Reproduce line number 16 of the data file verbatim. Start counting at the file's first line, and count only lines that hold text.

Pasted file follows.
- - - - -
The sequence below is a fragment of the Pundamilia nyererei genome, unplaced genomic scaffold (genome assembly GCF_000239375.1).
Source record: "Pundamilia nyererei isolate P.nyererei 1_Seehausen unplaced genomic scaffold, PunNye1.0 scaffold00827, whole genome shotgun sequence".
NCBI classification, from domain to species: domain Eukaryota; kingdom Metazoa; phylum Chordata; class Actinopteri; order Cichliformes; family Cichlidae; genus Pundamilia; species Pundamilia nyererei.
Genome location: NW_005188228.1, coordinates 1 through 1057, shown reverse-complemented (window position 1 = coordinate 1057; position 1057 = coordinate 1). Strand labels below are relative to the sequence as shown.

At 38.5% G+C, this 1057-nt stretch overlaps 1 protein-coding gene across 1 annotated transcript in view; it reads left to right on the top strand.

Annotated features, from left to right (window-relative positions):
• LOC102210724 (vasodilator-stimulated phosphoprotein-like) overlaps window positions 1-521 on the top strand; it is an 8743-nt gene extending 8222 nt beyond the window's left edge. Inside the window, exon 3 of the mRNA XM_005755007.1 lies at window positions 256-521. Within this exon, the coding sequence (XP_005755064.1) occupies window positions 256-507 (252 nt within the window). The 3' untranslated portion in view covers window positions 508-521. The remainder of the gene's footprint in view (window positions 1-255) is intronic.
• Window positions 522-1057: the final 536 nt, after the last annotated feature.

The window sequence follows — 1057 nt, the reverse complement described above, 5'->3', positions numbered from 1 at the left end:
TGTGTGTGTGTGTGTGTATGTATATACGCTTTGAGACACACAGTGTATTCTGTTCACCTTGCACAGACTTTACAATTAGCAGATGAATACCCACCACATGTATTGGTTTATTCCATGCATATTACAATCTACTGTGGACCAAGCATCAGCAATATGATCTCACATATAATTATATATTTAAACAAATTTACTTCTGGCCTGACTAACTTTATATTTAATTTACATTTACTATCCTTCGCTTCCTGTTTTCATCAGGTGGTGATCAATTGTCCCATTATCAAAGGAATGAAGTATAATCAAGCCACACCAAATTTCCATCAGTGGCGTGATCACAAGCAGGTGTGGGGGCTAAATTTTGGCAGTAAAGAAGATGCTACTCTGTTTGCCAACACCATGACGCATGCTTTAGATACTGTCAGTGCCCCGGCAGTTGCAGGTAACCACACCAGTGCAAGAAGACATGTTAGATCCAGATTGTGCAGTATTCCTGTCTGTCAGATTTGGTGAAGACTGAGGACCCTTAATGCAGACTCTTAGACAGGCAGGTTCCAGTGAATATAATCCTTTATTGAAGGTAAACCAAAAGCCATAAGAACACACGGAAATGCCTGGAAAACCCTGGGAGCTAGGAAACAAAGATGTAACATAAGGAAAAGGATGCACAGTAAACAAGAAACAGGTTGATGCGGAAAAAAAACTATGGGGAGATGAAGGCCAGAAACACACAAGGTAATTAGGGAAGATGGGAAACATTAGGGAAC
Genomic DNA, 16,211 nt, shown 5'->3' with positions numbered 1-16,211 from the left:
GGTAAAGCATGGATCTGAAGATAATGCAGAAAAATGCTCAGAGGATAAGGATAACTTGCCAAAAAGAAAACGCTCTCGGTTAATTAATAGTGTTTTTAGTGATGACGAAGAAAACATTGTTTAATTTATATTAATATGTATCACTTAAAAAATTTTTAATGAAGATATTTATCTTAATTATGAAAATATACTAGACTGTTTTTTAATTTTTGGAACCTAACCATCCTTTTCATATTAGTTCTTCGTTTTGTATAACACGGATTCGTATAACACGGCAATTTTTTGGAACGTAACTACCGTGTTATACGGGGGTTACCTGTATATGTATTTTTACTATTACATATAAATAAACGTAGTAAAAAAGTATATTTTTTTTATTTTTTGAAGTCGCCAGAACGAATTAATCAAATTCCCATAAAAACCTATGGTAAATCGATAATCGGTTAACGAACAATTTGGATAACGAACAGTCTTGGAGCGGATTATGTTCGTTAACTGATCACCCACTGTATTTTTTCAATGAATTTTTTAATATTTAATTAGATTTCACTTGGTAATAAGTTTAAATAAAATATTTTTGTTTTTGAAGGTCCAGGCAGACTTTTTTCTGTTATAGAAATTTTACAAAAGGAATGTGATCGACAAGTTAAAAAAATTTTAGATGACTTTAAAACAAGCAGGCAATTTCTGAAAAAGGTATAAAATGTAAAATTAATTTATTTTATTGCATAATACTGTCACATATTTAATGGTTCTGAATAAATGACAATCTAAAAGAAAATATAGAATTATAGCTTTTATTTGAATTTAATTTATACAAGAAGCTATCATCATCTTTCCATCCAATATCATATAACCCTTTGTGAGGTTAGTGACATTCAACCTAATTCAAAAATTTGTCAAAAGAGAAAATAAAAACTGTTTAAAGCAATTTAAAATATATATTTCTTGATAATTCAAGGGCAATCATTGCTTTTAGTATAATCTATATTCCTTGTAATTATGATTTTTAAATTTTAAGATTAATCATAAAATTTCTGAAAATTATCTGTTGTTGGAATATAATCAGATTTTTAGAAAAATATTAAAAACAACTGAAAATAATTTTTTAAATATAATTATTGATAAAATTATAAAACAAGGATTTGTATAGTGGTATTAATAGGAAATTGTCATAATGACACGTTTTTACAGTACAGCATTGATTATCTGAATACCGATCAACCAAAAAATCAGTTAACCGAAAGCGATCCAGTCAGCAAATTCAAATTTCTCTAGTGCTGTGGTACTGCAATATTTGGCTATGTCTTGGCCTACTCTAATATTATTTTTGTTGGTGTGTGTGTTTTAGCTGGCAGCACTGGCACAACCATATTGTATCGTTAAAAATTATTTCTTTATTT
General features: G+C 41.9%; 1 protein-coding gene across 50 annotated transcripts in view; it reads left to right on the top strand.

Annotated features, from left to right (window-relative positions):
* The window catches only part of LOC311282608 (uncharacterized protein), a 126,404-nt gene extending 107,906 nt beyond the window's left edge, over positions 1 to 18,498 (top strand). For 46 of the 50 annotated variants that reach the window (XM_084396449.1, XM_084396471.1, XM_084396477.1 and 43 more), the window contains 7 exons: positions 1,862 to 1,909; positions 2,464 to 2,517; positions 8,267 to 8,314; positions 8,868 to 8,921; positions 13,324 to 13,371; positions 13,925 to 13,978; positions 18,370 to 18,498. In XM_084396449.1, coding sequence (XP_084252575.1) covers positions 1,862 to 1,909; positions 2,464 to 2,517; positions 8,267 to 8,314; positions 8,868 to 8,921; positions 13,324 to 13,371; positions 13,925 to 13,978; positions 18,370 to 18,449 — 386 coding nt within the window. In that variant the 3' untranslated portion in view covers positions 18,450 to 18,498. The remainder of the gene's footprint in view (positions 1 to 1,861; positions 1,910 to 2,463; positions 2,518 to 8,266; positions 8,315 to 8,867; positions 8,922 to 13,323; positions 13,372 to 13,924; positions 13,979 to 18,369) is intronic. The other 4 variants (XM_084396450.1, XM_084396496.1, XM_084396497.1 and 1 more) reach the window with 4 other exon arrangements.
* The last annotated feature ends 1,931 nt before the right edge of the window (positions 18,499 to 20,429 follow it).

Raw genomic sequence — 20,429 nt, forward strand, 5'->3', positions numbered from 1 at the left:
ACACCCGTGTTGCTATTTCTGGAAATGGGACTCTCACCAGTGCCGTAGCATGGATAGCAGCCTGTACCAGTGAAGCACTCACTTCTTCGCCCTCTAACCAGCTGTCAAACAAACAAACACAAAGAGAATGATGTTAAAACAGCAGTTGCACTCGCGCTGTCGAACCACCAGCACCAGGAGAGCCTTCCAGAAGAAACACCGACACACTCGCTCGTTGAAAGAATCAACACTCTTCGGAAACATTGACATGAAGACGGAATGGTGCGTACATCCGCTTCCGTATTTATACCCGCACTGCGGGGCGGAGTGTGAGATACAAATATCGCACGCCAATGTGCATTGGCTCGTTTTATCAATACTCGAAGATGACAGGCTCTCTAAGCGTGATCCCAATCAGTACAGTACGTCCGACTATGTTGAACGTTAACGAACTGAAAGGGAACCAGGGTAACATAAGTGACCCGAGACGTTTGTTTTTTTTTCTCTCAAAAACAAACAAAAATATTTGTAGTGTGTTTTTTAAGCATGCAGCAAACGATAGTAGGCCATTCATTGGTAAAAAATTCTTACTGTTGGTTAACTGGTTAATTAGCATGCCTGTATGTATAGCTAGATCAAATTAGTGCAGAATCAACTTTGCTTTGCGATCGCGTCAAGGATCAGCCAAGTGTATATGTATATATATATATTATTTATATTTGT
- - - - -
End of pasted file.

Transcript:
* The last annotated feature ends 1,931 nt before the right edge of the window (positions 18,499 to 20,429 follow it).